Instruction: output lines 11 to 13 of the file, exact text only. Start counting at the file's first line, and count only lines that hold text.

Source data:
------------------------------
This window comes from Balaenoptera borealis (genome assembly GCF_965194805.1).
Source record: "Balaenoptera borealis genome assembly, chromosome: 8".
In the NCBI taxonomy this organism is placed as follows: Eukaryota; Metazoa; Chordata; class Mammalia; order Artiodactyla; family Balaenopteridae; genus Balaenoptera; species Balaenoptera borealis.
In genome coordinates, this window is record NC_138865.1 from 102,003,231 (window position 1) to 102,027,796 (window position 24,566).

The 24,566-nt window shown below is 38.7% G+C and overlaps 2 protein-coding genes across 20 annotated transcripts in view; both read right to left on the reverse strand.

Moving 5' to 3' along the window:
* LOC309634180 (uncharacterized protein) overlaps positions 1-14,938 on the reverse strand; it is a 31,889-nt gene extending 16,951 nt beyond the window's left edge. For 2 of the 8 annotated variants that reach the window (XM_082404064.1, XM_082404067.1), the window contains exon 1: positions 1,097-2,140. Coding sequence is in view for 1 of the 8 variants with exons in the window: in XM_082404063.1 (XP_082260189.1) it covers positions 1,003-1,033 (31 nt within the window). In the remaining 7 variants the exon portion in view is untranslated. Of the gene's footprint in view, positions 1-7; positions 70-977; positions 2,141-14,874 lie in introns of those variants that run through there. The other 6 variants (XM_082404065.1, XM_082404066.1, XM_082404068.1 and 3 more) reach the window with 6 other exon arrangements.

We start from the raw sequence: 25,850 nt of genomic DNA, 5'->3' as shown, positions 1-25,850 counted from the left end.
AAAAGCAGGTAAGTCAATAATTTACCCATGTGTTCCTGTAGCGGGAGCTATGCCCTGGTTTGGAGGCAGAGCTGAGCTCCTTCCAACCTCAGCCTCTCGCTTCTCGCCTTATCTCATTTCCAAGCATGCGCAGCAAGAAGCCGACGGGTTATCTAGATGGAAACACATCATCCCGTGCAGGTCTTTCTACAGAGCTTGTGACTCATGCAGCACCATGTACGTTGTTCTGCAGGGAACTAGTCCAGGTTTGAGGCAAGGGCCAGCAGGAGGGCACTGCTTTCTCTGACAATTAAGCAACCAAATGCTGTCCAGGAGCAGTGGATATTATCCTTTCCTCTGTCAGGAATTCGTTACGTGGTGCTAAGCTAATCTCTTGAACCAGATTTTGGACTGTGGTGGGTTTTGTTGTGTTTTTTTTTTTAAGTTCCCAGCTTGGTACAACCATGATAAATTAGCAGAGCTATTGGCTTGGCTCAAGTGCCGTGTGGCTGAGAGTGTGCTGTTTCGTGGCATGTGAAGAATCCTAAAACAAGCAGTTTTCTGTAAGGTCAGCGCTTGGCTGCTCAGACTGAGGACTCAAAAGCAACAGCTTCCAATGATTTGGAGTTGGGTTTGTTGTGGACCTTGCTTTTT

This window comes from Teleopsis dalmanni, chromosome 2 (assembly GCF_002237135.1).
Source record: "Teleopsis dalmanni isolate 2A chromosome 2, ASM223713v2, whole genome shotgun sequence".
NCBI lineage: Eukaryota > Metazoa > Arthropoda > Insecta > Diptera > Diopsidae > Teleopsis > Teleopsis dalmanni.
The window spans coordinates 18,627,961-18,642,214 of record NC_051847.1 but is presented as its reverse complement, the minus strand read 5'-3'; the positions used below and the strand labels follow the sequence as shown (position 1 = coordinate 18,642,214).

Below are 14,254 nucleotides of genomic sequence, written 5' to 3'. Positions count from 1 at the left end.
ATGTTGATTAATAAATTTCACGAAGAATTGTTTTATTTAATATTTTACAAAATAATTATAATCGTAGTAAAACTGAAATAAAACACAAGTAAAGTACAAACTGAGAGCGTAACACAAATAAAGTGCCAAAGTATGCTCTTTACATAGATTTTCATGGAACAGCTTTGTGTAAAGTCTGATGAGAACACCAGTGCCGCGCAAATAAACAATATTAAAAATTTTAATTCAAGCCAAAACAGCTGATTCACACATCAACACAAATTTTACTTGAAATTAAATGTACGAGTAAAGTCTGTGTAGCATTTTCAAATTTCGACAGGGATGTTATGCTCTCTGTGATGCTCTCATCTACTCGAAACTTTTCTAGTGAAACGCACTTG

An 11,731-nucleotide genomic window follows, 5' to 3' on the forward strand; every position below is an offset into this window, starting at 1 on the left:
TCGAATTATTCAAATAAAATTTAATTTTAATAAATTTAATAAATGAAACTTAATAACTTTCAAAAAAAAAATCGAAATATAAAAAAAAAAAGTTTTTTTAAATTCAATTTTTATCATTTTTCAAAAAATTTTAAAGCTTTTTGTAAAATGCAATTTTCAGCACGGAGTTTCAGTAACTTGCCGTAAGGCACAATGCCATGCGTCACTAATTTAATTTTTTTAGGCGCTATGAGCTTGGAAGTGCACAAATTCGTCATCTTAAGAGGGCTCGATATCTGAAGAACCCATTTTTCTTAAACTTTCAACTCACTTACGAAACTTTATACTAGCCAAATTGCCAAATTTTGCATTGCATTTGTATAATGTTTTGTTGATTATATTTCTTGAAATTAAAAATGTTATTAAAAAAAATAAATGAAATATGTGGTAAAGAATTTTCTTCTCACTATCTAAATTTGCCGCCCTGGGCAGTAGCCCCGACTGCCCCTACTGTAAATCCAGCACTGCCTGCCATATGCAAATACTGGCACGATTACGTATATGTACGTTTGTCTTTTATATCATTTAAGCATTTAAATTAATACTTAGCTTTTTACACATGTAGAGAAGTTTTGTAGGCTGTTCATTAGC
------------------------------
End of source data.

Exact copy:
Source record: "Teleopsis dalmanni isolate 2A chromosome 2, ASM223713v2, whole genome shotgun sequence".
NCBI lineage: Eukaryota > Metazoa > Arthropoda > Insecta > Diptera > Diopsidae > Teleopsis > Teleopsis dalmanni.
The window spans coordinates 18,627,961-18,642,214 of record NC_051847.1 but is presented as its reverse complement, the minus strand read 5'-3'; the positions used below and the strand labels follow the sequence as shown (position 1 = coordinate 18,642,214).